Sip and Savor: Is merlot trending?
The much maligned varietal is poised for a comeback
-The new year traditionally rings in with the saying “Out with the old, in with the new.” But how about revisiting the old? Take merlot, a varietal that’s been hiding under the rock for over a decade. Is it poised for a comeback?
The answer from a group of Paso winemakers is a resounding yes. In fact, one of them, Goran Bjekovic, chuckled “When did merlot die?”
The owner-winemaker of Aleksander Wine fell in love with this variety during his time in Italy. His passion for the grape has led him to produce sublime merlot-driven wines balanced with a touch of cabernet sauvignon at his Creston winery. His two labels, the reserve black and the white, are so superb that they could rival Bordeaux’s Right Bank wines in a blind tasting.
When Bjekovic purchased his 30-acre estate in 2009, its 13-acre vineyard was aready planted to merlot, a variety close to his heart. The winemaker highlights the versatility of merlot as he compares the limitations of the bigger cabernet sauvignon that begs for red meat pairing. “But a merlot can go with anything,” he argued. “It’s well rounded.”
Originally from France, merlot is popular as a blending grape on Bordeaux’s Left Bank and a dominant variety on the Right Bank shining in the exalted Chateau Petrus, one of the most expensive wines in the world, a wine that is 100 percent merlot since 2010. Less tannic than a cabernet sauvignon, merlot is softer and rounder on the palate with a delicate acidity.
Of the 40,000 acres planted in Paso, some 14 percent is planted to merlot compared to 39 percent planting of cabernet sauvignon. According to the USDA’s National Statistics Service, merlot numbers show a four percent increase in Paso Robles planting since 2012 twice as much as the increase in Napa and Sonoma combined.
As we welcome the new year, merlot could well experience a turn around, considering that Napa Valley’s Duckhorn Vineyard merlot garnered the number one spot on Wine Spectator’s 2017 Top 100 list. Napa and Sonoma wine regions have long enjoyed a reputation for producing distinctive merlot wines coming from such pedigreed names as Pahlmeyer, Matanzas Creek, Hall, Shafer, Rombauer and Chateau Souverain to name a few.
So what happened?
Merlot was the go-to wine in the 1990s, especially in California. In many restaurants this would be the popular wine by the glass or the house wine. Remember Marilyn Merlot? The onslaught led to a plethora of mediocre merlots.
“Merlot was over planted, overproduced and getting a checkered reputation,” commented Brian Terrizzi, owner/winemaker of Giornata and Broadside.
Then came the 2004 multi-award winning movie, “Sideways,” a road movie set in the Santa Barbara County wine region that elevated the pleasures of pinot while relegating merlot to a lower rung. If there’s one reason for the decline of merlot sales across the country, it could well be traced to the seminal line delivered by the film’s Miles, brilliantly played by actor Paul Giammatti, when in a wine-induced rage, he declares to his buddy Jack, “I am not drinking any f***ing merlot!”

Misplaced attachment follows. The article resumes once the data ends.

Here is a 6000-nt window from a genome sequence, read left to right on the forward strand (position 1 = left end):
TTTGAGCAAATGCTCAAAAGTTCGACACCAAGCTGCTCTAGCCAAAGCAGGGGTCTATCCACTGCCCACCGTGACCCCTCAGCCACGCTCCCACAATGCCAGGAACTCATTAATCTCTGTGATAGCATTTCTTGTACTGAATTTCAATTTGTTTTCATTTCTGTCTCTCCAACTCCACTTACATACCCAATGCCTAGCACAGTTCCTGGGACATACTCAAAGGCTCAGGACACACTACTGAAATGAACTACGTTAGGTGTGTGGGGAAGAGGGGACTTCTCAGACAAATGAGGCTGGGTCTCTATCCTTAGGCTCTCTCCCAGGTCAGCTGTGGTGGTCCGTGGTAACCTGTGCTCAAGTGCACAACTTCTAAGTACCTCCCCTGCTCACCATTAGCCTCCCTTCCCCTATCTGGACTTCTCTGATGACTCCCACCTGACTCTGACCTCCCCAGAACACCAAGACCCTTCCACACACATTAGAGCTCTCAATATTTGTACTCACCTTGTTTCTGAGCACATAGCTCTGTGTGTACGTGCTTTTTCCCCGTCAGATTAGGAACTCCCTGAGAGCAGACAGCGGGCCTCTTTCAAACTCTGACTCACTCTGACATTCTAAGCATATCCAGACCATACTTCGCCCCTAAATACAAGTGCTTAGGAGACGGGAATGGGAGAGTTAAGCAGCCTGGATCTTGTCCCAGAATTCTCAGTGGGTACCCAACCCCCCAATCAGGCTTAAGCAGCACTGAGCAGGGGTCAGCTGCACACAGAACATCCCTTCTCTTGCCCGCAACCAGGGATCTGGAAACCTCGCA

That was the straw that broke merlot’s back. Silky, sexy pinot became the darling of wine fashionistas and merlot became an ugly sister. That’s about to change as we step into 2018.
“It’s flying off the shelf,” exclaimed Neeta Mittal, co-owner of LXV Wine of their 2015 Reserve Merlot. The minuscule production of 15 cases crafted from the westside Cira vineyard is not available for taste and there’s a two-bottle sale limit.
Ryan Render of Rendarrio Vineyards is among Paso’s small merlot producers, crafting a lush cherry-loaded varietal merlot like the 2013 One Step Beyond. Although he finds merlot supple, sexy, savory and plush, he found it difficult convincing visitors to try his 2015 barrel sample of The League of Shadows, merlot-driven blend, at the 2017 Garagiste festival. People were eager to taste it when he offered it as a cabernet sauvignon and merlot blend. “But when I said it’s a merlot-cab blend, they didn’t want to go there,” he reflected. “But the younger crowd didn’t seem to mind much.”
And that’s what Mike Sinor is betting on — the millennials. The director of winemaking at Ancient Peaks Winery is convinced the turn around will be sparked by this generation. “By definition a hipster is a contrarian,” he mused. And because merlot is riding low now, it might just get hip again. “It’s approachable, soft and a good entry level wine.” Although the “Sideways” effect did cause a 30-40 percent loss in sales, merlot still outsells pinot, Sinor noted.